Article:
Home News Criminal lied about being a Marine sniper to get lighter prison time

Criminal lied about being a Marine sniper to get lighter prison time



The military career that Shane Sperow had touted as his own was quite impressive.

It included time serving in operations Desert Storm and Desert Shield, as well as other deployments, according to the Reading Eagle.

It was also a lie.

“In reality, none of those things were true,” Charles Prutzman, an assistant district attorney in Berks County, Pa., said earlier this week, after listing Sperow’s falsified accomplishments. “And you were never a U.S. .”

Sperow, authorities say, falsely claimed to have had a decorated career as a sniper in an attempt to land a lighter sentence from a judge earlier this year. Now, though, the 43-year-old will serve time in state prison, after officials figured out the service record was fake, according to the Eagle.

“If we can’t make accurate sentencing decisions, then it really impugns the entire system,” Prutzman said. “So not only did he disgrace veterans who actually made sacrifices for the county, but he basically exhibited a complete lack of respect for the court system as a whole and the legal process as it needs to function correctly.”

“My only comment is that it’s an unfortunate situation,” said Sperow’s attorney, Will Spade, who did not represent him in the previous proceedings. “He’s not a bad person.”

Sperow’s story began fall apart earlier this year, after an attorney read a written statement that detailed his client’s military honors during a February hearing, Prutzman said.

“The list was so fantastical, it sounded like there should be a movie made about the guy,” he said.

The Eagle carried the details of that phony record that Sperow’s attorney at the time, John Elder, detailed for the court, noting that it was so impressive, it caught the attention of authorities.

The newspaper reported:

“According to court documents, Elder noted that Sperow was a sniper with the First Force Recon, which is part of the Special Forces of the . He said Sperow’s most notable service was his deployment in Fallujah, Iraq, inApril 2004.

“Elder said Sperow was watching over an Army checkpoint when it came under fire and was overrun. He claimed Sperow left his sniper post and went to the checkpoint, where he ‘personally saved four airborne individuals,’ according to court documents.

“Elder said that while Sperow was taking the other individuals to a safe place, a Humvee near him was blown up by a rocket-propelled grenade. He said the explosion severely injured Sperow’s right hand, right shoulder and the back of his head, resulting in numerous surgeries.”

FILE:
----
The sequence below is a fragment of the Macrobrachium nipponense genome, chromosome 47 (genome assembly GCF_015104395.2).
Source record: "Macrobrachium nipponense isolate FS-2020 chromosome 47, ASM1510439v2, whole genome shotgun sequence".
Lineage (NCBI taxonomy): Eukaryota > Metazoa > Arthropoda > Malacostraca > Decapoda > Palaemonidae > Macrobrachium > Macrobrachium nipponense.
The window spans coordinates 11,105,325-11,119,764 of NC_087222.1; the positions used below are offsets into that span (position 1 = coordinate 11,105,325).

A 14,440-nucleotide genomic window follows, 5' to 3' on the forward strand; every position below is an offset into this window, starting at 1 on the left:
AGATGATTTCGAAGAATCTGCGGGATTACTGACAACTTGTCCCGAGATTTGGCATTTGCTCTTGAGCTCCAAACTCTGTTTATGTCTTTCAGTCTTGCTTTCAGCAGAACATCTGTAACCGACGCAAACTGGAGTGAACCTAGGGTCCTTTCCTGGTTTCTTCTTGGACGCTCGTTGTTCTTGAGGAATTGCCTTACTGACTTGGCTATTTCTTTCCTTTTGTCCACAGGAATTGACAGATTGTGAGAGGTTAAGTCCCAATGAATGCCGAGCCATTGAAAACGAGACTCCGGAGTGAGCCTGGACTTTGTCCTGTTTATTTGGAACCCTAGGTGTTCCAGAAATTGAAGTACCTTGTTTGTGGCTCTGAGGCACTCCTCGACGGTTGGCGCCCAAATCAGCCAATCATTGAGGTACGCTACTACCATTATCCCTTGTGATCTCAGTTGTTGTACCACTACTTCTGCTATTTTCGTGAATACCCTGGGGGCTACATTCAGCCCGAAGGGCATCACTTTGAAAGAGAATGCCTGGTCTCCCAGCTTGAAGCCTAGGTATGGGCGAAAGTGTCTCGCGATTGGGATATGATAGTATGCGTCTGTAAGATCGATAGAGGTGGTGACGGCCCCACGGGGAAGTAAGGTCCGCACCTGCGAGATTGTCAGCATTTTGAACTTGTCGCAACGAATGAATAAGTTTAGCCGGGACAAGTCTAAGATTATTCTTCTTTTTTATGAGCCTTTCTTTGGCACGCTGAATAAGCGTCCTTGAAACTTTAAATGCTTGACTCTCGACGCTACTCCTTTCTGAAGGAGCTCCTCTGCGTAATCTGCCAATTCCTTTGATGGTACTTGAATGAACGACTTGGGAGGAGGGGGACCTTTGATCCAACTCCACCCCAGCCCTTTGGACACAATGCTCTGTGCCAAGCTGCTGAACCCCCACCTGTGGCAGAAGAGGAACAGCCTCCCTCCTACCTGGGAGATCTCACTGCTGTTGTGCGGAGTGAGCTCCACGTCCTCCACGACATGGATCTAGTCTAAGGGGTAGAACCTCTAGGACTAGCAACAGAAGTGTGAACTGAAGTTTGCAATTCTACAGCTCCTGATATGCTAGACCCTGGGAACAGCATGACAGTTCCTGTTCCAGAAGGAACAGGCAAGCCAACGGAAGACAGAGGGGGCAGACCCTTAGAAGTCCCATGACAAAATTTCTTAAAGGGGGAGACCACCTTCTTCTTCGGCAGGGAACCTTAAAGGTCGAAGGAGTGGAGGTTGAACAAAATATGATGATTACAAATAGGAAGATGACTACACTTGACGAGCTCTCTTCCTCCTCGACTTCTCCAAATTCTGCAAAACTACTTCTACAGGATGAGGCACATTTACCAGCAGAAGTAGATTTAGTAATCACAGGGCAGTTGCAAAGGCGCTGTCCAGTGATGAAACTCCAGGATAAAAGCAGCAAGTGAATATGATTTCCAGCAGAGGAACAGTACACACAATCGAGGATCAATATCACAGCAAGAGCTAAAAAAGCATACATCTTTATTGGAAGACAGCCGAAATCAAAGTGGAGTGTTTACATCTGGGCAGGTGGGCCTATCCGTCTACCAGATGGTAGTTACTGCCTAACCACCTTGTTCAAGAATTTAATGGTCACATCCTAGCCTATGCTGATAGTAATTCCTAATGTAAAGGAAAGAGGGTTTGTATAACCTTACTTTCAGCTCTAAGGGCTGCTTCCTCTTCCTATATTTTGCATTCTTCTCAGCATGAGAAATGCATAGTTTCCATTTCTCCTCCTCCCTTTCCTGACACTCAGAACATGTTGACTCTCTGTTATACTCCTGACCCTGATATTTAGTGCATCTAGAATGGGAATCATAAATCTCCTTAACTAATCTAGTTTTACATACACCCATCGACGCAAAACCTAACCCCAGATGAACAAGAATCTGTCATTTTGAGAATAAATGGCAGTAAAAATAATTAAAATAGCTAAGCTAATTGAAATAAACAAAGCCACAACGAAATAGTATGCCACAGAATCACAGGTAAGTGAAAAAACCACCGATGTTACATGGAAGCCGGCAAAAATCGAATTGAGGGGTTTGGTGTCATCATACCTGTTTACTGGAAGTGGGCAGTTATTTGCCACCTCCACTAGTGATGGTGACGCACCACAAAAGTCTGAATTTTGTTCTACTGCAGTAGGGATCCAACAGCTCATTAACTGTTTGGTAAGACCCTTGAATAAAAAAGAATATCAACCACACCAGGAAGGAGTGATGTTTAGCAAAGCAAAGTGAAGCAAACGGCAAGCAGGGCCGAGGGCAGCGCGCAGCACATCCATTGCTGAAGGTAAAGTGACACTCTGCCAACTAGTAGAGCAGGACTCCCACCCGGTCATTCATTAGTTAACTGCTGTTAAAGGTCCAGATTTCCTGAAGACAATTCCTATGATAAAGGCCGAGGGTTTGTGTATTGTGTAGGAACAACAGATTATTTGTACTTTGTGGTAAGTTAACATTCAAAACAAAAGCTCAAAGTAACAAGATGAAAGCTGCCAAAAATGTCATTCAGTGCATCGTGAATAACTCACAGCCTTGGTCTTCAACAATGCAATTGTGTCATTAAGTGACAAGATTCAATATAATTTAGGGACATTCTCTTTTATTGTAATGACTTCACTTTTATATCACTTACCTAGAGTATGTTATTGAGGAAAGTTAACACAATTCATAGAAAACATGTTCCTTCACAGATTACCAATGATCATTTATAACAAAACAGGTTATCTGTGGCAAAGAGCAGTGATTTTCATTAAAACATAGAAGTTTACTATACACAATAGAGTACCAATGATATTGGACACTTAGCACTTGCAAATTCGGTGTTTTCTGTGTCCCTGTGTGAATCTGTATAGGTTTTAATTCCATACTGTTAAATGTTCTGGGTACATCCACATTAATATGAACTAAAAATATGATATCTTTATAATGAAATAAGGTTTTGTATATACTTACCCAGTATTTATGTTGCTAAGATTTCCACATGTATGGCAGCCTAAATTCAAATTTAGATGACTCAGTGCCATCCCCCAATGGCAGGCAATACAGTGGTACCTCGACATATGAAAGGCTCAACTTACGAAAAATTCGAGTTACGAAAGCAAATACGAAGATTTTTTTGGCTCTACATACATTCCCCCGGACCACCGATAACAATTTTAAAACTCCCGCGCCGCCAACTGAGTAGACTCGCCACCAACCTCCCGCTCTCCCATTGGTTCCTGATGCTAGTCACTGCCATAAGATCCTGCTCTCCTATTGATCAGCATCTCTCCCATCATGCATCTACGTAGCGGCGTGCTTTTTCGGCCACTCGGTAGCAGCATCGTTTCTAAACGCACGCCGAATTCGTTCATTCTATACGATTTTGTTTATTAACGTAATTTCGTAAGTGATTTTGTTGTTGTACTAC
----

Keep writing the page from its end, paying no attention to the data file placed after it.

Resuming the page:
District Attorney John Adams told the newspaper that his office didn’t think Elder was aware of the misrepresentation.

“In February of 2016, Sperow provided forged documents purporting that he was a retired, decorated member of the United States Corps during a sentencing hearing before Judge Parisi,” the Berks County District Attorney’s Office wrote on its Facebook page this week. “Sperow also provided a written statement in court that he was awarded a Bronze Star and a Purple Heart during his service in the . An investigation revealed that Sperow never served in the .”

The Eagle reports that Sperow appeared in October before a different judge, Paul M. Yatron, and pleaded guilty to providing false statements to authorities. Additionally, he admitted to probation violations for earlier cases.

In the false statements incident, Sperow was handed a prison term of three months to two years, the Eagle reported. He was given more prison time for the other cases. The Eagle reports that Sperow is expected to spend a total of 21 months to five years in state prison, a term that will be followed by probation.

Sperow admitted that he fabricated his military past and apologized, according to the Eagle. Spade, the defense attorney, said at the hearing that Sperow was “frightened in the moment and made a mistake.”

This kind of case is known as “Stolen Valor,” a term for false claims about a person’s military background or awards.

Sperow’s case was covered earlier this year on the military blog “This Ain’t Hell,” which praised the district attorney’s office for its work.

“I commend the prosecutors for their diligence in the Sperow case,” a blog post on the site read, “it’s not often we see that kind of commitment.”

After Sperow’s false military background was uncovered, District Attorney John Adams called his claims a “masquerade” that had stretched on long before the court appearance.

“We intend to hold this individual accountable,” Adams said in April. “We will continue to honor those who served in our military, but those who lie about their military service will be dealt with in an appropriate manner.”

Authorities who searched Sperow’s home uncovered a camouflage uniform, as well as a certificate indicating an honorable discharge, the Eagle reported. Sperow’s resume carried information about a military career, and friends referred to his service record in letters sent to the court. But military officials contacted by authorities didn’t have any records on him, the newspaper noted.

“It’s unbelievable what this defendant lied about and unbelievable that he falsified a military record and tried to use that to his advantage,” Adams said.

Prutzman, the assistant district attorney, noted that in this case, the outrage stretched beyond just issues of falsifying military service, pointing out that Sperow also duped the legal system.

“I’m happy that we were able to find this fraudulent behavior,” he said. “Because like I said, it really does go to the integrity of the system itself, people try to pull fast one like this and falsify information, much less disgrace veterans in the process of doing so.”


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